The term “scrap metal” refers to any unwanted or unused metal from various sources. In industrial terms, scrap metal refers to copper, brass, steel, iron, aluminum, nickel, zinc and other non-metal alloys. In the past, scrap metal was simply removed from the ends of industry runs and destined for metal recycling; today, however, it is more difficult to track down unwanted metal alloys. Recycling efforts are not just limited to scrap metal, however, as many unwanted metals are sent to processing plants to be made into non-metal products such as plastic and paper. Checkout Chicago Scrap Metal for more info.
Scrap metal recycling has come under increased public attention in recent years due to the proliferation of oil spills and other pollution-related events. Because recycling scrap metal usually involves melting down the material, it presents a hazard to the environment and people. By sending your unwanted scrap metals to processing plants, you are also contributing to the environmental problem of recycling. While this practice may seem unsavory on the surface, the reality is that by reusing your unwanted materials, you are helping to save our planet’s dwindling natural resources. In addition to helping prevent pollution, recycling scrap metals helps to conserve precious resources and energy.
Scrap Metal Classes A comprehensive inventory of all the different classes of scrap metal is needed in order to separate the metal into useful and non-useable commodities. A classification system will help determine the best method of recycling scrap metal based on its composition, shape, size and present use. The usefulness of each class will vary depending on the intended application. Classifications include:
Ferrous: A precious metal that includes copper, tin, steel, lead and zinc. Used in the electronics and appliance industries, this recycling classifications includes common components such as sockets, switches, fuses and plugs. It is not as highly valuable as other classes but is still used by many.
Non-ferrous: This class includes elements that are non-precious but are still valuable to recyclers such as steel, copper, pewter, zinc and iron. Common items in this category are nails, screws, hinges, bolts and nuts. Many scrap yards also include elements that fall under this category such as steel wool, water and acid free cotton gloves. While this may seem discouraging, most steel recycled in the United States is sent to metal recycling plants instead of landfills. As technology continues to advance and more recycling efforts are started, it is expected that the demand for non-ferrous metal will grow along with the industry.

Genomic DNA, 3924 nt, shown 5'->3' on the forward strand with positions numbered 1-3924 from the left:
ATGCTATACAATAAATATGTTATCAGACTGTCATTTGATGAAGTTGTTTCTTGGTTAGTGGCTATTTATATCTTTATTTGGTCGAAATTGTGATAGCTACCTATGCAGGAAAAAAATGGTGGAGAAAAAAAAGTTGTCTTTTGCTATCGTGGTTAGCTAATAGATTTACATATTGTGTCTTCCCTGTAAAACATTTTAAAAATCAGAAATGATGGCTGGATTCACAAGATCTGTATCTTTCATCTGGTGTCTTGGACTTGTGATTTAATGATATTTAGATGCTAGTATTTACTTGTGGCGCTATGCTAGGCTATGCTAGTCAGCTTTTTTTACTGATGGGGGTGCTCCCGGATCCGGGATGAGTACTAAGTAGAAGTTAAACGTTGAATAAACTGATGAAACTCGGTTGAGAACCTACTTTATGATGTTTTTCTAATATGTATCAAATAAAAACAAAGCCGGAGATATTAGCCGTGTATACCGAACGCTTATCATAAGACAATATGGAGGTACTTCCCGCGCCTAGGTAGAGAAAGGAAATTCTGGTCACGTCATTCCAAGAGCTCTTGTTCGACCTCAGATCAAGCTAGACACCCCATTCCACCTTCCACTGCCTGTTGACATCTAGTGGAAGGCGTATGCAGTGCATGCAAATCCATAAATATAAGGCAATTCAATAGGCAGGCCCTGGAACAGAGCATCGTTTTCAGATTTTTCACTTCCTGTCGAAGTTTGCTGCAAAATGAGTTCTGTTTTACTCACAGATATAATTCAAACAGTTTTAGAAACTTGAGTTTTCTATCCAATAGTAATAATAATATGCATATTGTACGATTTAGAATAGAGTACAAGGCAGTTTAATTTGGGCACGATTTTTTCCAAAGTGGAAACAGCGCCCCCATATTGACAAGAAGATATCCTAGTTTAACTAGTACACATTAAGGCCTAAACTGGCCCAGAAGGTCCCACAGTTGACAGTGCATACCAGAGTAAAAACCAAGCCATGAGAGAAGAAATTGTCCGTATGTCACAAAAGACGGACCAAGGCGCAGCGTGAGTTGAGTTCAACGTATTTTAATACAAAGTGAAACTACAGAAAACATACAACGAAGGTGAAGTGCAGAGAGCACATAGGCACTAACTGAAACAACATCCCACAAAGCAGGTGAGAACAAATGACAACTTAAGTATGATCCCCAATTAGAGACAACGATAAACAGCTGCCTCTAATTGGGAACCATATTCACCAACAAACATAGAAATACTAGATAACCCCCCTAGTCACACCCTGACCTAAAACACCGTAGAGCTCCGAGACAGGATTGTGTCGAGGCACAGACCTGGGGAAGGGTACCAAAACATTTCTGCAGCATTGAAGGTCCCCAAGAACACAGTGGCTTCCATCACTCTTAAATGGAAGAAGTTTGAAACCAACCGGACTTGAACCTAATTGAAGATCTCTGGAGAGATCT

Non-Metals: These are sometimes classified as metals or non-metals. These can consist of elements such as copper, tin, magnesium, lead and mercury. Other items may be included in this category including recycled plastics like polyethylene, aluminum and polypropylene. The scrap metal recycling industry generally recycles all of these elements.
The goal of the scrap metal recycling program is to make new products from any unwanted or unused items. In doing so, the recyclers help make the environment a cleaner place to live and to use. Each year, millions of tons of metal and non-metal recyclables are collected and recycled. Many businesses, institutions, government agencies and families collect these unwanted or unused items. The material that is recyclable is broken down and made into new products or elements such as steel, copper, pewter and other metal recyclables. When the process is complete, these products make new products and can be resold for a profit.
These are just a few of the many scrap metal classifications. In order to find out which of these materials your junk is, it’s best to contact a local scrap metal recycling company. They will conduct a thorough analysis and give you a more detailed understanding. By taking an inventory of your items and visiting your local scrap metal recycling company, you can get a better idea of what your scraps can be classified as.
Greenway Metal Recycling, Inc.
901 North Kilpatrick Ave., Chicago, IL 60651
Phone No. : 773-558-2216